The Do’s and Don’ts of Shoe Shopping

Pick shoes that are good for your feet — and overall health

When it comes to shoes, some women will shop till they drop for the perfect pump, and many men would rather wear the same classic pair of sneakers forever. But neither group has it quite right, says Georgeanne Botek, DPM, a Cleveland Clinic podiatric surgeon.

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Dr. Botek shares tips for choosing shoes that are good for your feet — and your overall health.

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    DO try running shoes

    “Most companies put a lot of their technology into the running shoe,” Dr. Botek says. Better technology means better support for your feet. Running shoes also have more styles designed specifically for people with high arches as well as those with flat feet.

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    DON’T stick with soft soles and sandals

    Flat or soft-soled shoes can lead to heel pain and plantar fasciitis (pain in the bottom of your feet). Shoes that expose your skin can lead to calluses, dry skin, fissuring or cracking. Look for shoes that cover your feet and have firm soles. “You shouldn’t be able to squeeze your shoe like an accordion,” Dr. Botek advises.

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    DO pick shoes shaped like your feet

    The toe box should be rounded or oval to mirror the shape of your feet. If the toe box is too narrow, it can aggravate bunions and cause corns or a pinched nerve. There should be a fingertip of length between your longest toe and the tip of the shoe, Dr. Botek says.

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    DON’T wear too-high heeled shoes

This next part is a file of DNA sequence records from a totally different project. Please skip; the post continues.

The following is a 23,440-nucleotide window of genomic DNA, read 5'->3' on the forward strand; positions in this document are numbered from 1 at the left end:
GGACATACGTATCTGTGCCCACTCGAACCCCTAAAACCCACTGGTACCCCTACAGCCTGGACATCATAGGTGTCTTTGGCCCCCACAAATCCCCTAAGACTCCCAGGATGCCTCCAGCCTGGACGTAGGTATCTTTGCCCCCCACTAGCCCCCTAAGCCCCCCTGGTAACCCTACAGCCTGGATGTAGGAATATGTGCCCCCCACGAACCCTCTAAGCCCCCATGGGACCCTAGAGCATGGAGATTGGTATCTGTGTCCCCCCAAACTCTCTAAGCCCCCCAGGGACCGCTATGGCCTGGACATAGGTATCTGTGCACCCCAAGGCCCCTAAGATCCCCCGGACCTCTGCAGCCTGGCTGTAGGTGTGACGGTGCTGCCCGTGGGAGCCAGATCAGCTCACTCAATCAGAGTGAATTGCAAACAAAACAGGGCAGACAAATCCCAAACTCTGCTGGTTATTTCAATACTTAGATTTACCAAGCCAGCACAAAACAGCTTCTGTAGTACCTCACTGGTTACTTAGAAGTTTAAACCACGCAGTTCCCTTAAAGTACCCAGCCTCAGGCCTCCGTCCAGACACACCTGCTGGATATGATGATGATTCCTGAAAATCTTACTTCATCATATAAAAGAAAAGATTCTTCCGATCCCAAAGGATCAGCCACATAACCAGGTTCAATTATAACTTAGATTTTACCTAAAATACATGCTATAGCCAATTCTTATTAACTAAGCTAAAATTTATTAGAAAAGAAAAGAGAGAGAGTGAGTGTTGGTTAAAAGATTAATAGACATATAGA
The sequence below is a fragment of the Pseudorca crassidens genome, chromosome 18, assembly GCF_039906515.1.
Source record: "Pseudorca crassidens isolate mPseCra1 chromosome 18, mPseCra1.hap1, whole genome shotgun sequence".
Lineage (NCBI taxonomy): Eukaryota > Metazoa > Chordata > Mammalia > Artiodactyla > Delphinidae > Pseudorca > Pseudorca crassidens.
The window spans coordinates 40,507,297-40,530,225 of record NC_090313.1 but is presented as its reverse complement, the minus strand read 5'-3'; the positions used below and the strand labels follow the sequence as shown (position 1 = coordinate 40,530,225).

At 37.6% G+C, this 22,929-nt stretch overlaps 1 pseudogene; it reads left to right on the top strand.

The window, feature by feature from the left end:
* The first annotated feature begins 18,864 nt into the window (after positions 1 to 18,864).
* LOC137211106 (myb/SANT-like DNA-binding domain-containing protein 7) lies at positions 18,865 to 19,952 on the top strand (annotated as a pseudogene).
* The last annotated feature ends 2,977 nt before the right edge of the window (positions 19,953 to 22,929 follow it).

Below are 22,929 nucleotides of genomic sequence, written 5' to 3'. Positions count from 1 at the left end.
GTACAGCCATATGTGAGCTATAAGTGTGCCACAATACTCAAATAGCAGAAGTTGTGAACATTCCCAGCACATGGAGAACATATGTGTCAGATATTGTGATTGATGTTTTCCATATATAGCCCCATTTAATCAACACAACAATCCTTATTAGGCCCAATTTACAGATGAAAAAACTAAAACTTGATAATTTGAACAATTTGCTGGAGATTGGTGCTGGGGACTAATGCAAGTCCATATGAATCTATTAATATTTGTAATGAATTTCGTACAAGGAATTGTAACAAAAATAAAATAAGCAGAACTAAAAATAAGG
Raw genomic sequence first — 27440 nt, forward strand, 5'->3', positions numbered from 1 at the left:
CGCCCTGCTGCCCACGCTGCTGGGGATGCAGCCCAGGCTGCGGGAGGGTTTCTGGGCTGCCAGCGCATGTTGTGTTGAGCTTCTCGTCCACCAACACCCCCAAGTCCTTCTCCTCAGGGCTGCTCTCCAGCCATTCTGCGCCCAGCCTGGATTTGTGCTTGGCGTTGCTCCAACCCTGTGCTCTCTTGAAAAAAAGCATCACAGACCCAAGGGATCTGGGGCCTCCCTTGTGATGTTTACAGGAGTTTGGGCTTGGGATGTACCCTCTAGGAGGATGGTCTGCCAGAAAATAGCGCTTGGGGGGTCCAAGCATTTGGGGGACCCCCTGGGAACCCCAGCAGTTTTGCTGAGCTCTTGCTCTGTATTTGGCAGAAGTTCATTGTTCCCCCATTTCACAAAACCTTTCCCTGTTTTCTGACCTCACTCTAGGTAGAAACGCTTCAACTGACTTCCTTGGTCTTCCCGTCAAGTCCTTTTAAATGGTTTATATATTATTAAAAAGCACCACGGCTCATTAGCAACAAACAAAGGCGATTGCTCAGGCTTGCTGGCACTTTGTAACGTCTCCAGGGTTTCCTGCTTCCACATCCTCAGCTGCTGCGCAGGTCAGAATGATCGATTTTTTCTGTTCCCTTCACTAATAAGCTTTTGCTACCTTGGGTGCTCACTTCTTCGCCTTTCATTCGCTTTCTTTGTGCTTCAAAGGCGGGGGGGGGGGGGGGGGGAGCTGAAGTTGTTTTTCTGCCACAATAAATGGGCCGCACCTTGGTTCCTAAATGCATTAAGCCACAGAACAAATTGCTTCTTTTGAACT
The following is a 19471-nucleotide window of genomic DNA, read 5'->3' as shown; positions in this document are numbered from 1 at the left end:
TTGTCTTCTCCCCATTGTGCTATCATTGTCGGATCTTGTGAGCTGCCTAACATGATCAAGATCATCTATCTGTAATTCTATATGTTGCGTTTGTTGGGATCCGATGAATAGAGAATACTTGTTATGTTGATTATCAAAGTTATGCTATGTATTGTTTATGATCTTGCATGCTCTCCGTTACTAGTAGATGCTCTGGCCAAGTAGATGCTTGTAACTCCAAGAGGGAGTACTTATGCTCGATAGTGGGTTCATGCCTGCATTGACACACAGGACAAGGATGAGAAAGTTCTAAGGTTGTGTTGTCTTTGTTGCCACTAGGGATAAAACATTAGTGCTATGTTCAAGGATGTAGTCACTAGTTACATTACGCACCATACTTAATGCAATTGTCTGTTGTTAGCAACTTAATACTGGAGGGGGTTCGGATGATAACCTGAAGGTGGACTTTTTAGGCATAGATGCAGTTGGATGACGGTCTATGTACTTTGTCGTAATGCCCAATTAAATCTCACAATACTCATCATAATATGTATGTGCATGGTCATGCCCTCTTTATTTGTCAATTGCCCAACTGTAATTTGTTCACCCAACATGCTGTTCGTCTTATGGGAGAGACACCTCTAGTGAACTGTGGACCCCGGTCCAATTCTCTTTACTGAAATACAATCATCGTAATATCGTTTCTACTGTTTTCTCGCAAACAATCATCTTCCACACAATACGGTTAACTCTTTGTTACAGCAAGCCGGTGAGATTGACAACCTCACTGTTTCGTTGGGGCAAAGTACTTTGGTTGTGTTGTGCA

High heels put pressure on the metatarsal bones in the balls of the feet, as well as your lower back. Over time, wearing high heeled shoes also functionally shorten the muscles and tendons in the back of your legs. So how high is too high? Dr. Botek advises looking for heels less than 2 inches. If you do wear ultra-high heels, avoid wearing them on consecutive days or for longer than four hours at a time.

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    DO protect your feet as they age

    The qualities of a good shoe become even more important as you age. For example, as feet age, they lose some of the fat pad that provides natural cushioning, so Dr. Botek suggests older individuals wear shoes or slippers around the house for extra protection.

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    DON’T wear the same shoes forever

    How often should you replace your shoes? It depends on how much you stand and walk in them. You need to replace your primary walking shoes at least once a year, Dr. Botek says, but if you are active, you may need to replace athletic shoes every three to six months.

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    DO try on new shoes

    To find shoes that truly fit, try them on. Shoe sizes aren’t universal across different brands. For better results, try them on at the end of the day because feet swell after daily use. If you’re an online shopper, be sure to try shoes on when you receive them — and don’t be afraid to return them if they don’t fit well.

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    DON’T settle for sore feet

    If your feet hurt when you get home from work, don’t just chalk it up to a long day. If you regularly experience foot pain, call your doctor. “Foot pain is not normal,” Dr. Botek says. Some patients fear complicated surgeries, but she says that treatment can be simple: “We often suggest surgery on your shoes before your feet.”

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